Exploring carbon fibre

Carbon fibre is a remarkable material that has revolutionized numerous industries and provides a fascinating medium for the artist.

Carbon fibre facts

Did you know?

Carbon fibre was first patented in 1961 and became common in manufacturing in the 1990s. Discover more fascinating details.


Carbon fibre is five times stronger than steel, twice as stiff and much lighter.


Humans are made up of approximately 18% carbon, the second most common element in the body after oxygen.


Carbon fibre filaments were used in Thomas Edison’s lightbulb because of their high heat tolerance.


You can pick up the carbon fibre bonnet of a Formula One car between just two fingers.

More information

Expand your knowledge of carbon fibre
What is carbon fibre?
Carbon fibre consists of carbon atoms bonded together in a chain to create filaments. These strands of carbon can be manipulated into a variety of formats including woven fabric. Impregnated with epoxy resin, carbon fibre sheets can be used in layers or ‘plys’ and cured at high heat and under intense pressure to create a composite material that is both high-performance and adaptable.
What is a composite material?
Humans have been creating composite materials for thousands of years. From the Ancient Egyptians’ use of linen or papyrus soaked in plaster to create death masks to the widespread practice of wattle and daub in building construction, a composite material improves the individual properties of the base materials through combining them, creating greater impact and effectiveness.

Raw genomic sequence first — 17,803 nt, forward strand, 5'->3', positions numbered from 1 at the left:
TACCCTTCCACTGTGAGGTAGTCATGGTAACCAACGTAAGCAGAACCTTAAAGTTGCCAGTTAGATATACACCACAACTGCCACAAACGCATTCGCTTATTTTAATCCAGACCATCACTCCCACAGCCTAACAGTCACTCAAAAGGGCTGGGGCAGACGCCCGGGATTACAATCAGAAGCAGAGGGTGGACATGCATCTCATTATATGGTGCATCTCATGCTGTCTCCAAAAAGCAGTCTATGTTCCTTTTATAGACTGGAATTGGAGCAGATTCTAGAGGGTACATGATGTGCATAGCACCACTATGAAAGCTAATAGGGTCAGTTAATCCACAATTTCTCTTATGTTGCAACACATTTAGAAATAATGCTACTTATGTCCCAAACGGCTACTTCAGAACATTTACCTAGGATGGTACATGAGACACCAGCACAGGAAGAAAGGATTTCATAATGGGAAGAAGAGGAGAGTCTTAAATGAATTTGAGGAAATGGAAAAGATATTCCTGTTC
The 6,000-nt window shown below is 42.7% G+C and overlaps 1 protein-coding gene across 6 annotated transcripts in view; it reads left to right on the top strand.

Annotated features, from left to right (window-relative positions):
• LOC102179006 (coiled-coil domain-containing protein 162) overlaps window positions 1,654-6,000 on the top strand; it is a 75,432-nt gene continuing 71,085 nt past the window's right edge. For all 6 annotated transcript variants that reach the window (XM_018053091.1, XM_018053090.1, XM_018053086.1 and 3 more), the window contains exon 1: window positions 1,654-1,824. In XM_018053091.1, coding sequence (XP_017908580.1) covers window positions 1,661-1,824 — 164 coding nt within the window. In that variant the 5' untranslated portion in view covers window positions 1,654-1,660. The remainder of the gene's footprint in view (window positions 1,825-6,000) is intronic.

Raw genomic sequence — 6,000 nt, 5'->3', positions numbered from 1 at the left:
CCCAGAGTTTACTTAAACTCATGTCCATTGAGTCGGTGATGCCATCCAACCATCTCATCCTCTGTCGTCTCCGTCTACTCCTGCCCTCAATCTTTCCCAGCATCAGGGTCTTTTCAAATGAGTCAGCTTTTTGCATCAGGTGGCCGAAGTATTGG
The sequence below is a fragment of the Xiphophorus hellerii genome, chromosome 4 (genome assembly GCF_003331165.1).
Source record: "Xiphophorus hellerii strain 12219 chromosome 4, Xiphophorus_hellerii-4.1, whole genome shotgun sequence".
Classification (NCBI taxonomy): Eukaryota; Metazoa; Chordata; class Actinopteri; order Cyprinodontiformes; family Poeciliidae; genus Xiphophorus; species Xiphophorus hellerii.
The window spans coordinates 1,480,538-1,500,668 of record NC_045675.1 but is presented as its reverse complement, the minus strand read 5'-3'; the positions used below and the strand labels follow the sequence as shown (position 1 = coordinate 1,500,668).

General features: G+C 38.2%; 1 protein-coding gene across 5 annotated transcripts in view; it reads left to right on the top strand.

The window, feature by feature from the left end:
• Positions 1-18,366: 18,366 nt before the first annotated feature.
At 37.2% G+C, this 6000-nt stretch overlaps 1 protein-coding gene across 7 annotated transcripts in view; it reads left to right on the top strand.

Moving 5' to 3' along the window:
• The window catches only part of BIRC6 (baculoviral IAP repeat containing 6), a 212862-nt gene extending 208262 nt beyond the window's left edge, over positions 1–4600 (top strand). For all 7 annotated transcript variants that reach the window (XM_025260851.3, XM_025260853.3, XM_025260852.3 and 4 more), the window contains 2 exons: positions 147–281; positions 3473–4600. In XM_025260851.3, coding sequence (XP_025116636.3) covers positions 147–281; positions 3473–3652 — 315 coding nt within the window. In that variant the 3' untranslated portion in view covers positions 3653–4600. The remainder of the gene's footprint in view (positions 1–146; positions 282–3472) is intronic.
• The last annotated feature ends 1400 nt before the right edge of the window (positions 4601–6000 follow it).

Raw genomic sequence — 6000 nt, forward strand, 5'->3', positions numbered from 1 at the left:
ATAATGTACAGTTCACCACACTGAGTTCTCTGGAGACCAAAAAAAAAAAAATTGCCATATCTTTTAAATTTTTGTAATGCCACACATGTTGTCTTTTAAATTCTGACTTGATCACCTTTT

How is carbon fibre used?
Carbon fibre is commonly used in aeronautical, astronautical and automotive engineering and for the manufacture of sports and leisure equipment. It is highly suited for applications where lightness and strength are needed. It was first introduced to Formula One by the McLaren team and had its race debut in the 1981 Argentine Grand Prix. Modern Grand Prix cars are typically composed of 85% carbon fibre.
How can carbon fibre be used as an artistic medium?
The use of carbon fibre in art offers many opportunities. It probes the boundary between form and function, investigating advances in technological development in an evocation of the Bauhaus movement. Its aesthetic possibilities are also diverse. In solid form horizontally laminated sheets cured in a stack produce a wave like effect in contrast to the more familiar woven texture.
What makes carbon fibre a compelling material for an artist?
The diversity and adaptability of carbon fibre enables a variety of visual results. The material’s construction – unidirectional, plain, twill or herringbone weave or laminated to form solid blocks – its ability to be moulded into multiple shapes and dimensions, the choice to add different finishes – clear coat, laquer or tint – allow for multiple creative approaches making use of its chameleon quality.
What are the opportunities and challenges of working with carbon fibre?
The strength of carbon fibre can be employed to make pieces that are fine in appearance but with hidden rigidity – something not easily achieved with other artistic media. It can also interact with other materials to produce hybrid structures. Reliable refrigeration is essential (to ensure resin impregnated sheets don’t cure and become unworkable) as are sophisticated autoclave facilities alongside a diligent and meticulous attitude to all stages of the creative process – from preparing moulds and laying up to vacuum sealing ready for the autoclave. This need for consistent application of skill offers huge rewards in terms of output.
What are the environmental aspects of carbon fibre art?
While carbon fibre is not currently biodegradable the upside is its durability. In contrast to ‘throwaway culture’, it can be used to creates art that isn’t simply disposable and that stands the test of time, saving on material waste. Recycled carbon fibre is now becoming more common and companies are increasingly investing research into this area.


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